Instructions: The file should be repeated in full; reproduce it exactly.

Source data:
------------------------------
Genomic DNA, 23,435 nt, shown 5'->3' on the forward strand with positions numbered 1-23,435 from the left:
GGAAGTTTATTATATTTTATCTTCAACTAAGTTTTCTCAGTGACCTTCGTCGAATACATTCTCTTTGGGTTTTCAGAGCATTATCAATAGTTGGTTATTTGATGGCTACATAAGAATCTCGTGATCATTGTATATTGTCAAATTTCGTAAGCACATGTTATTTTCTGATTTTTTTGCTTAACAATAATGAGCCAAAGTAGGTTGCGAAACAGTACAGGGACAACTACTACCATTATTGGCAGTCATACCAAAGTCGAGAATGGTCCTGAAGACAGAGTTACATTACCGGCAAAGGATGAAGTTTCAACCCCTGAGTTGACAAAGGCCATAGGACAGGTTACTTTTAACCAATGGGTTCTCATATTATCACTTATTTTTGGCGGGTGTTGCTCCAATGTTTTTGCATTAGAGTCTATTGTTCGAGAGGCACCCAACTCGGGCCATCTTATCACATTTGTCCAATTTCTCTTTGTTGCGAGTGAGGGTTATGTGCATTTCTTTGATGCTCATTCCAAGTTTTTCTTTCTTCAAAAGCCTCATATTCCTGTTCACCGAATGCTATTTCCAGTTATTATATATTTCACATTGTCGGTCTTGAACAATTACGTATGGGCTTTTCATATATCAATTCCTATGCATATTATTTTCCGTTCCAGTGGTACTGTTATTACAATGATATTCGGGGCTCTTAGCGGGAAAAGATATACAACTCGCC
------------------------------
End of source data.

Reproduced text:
Genomic DNA, 23,435 nt, shown 5'->3' on the forward strand with positions numbered 1-23,435 from the left:
GGAAGTTTATTATATTTTATCTTCAACTAAGTTTTCTCAGTGACCTTCGTCGAATACATTCTCTTTGGGTTTTCAGAGCATTATCAATAGTTGGTTATTTGATGGCTACATAAGAATCTCGTGATCATTGTATATTGTCAAATTTCGTAAGCACATGTTATTTTCTGATTTTTTTGCTTAACAATAATGAGCCAAAGTAGGTTGCGAAACAGTACAGGGACAACTACTACCATTATTGGCAGTCATACCAAAGTCGAGAATGGTCCTGAAGACAGAGTTACATTACCGGCAAAGGATGAAGTTTCAACCCCTGAGTTGACAAAGGCCATAGGACAGGTTACTTTTAACCAATGGGTTCTCATATTATCACTTATTTTTGGCGGGTGTTGCTCCAATGTTTTTGCATTAGAGTCTATTGTTCGAGAGGCACCCAACTCGGGCCATCTTATCACATTTGTCCAATTTCTCTTTGTTGCGAGTGAGGGTTATGTGCATTTCTTTGATGCTCATTCCAAGTTTTTCTTTCTTCAAAAGCCTCATATTCCTGTTCACCGAATGCTATTTCCAGTTATTATATATTTCACATTGTCGGTCTTGAACAATTACGTATGGGCTTTTCATATATCAATTCCTATGCATATTATTTTCCGTTCCAGTGGTACTGTTATTACAATGATATTCGGGGCTCTTAGCGGGAAAAGATATACAACTCGCC